The Dewa Shareef shrine of Haji Waris Ali Shah in Barabanki, hardly an hour's drive from Lucknow, draws the faithful from across many strands of religion.

"The air around the place is liberal and the word intolerance an abomination. Why else would people leave their religious preferences behind and with baskets full of flowers, sweets and colourful shiny chaddars in their hands and wish in their hearts, make a beeline for the shrine of the Sufi saint," says an article 'The Sufi of Dewa' in the latest issue of Equator Line magazine titled 'Liminality of Faith'.

It is said that Shah never asked his followers to shun their own religion and this is the reason why he had a great number of Hindu followers.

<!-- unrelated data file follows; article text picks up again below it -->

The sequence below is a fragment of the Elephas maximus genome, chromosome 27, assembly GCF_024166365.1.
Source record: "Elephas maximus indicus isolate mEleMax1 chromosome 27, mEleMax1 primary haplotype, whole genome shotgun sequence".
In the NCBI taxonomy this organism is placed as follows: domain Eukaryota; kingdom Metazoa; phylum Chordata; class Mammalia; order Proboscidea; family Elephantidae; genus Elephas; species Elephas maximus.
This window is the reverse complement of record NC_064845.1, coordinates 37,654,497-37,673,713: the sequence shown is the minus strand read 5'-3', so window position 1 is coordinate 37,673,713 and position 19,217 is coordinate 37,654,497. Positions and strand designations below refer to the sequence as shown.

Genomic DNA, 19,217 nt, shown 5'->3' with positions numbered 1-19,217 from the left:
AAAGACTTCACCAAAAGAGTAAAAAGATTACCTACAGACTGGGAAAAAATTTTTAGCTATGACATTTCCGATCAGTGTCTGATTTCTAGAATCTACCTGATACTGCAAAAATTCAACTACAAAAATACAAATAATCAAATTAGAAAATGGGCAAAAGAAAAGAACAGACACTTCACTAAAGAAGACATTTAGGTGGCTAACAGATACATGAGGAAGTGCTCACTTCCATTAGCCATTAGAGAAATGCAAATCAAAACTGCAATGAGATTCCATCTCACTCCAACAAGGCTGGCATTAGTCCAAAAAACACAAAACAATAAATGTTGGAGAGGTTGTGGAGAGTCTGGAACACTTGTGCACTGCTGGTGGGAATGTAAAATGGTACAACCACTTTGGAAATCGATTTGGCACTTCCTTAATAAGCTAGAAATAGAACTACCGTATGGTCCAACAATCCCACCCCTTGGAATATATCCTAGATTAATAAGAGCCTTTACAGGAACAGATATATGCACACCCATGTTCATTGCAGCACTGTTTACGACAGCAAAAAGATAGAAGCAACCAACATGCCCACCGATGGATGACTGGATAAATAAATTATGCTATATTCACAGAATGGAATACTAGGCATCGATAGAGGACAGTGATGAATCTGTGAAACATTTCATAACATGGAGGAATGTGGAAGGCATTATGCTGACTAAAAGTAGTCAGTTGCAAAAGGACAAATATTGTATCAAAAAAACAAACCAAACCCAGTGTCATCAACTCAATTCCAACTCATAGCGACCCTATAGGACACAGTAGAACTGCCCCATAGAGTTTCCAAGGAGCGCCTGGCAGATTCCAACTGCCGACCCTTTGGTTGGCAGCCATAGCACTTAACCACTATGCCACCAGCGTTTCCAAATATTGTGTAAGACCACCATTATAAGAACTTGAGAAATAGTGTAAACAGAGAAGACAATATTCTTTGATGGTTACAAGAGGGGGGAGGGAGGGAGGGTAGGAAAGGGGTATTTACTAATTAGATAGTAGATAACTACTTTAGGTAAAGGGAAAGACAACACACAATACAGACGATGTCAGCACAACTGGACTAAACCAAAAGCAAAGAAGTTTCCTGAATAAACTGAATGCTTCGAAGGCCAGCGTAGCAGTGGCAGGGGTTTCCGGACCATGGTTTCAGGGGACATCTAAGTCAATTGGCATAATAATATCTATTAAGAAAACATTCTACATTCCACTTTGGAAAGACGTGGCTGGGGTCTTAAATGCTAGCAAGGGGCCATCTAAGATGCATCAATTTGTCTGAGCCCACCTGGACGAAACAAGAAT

The very first foundation of the shrine was laid by Kanhaiya Lal and many more Hindus came forward after that.

Both Hindu and Muslim devotees contributed equally to the monument that it is today. The Ramdevra shrine, about 12 km from Pokhran, is holy to both Hindus and Muslims.

"Ramdevra, the final resting place of Baba Ramdev, or Ramsha Pir as he is called by Muslims, is probably the only temple in the country with an intriguing assortment of devotees," says another article 'A Syncretic Oasis in Pokhran'.


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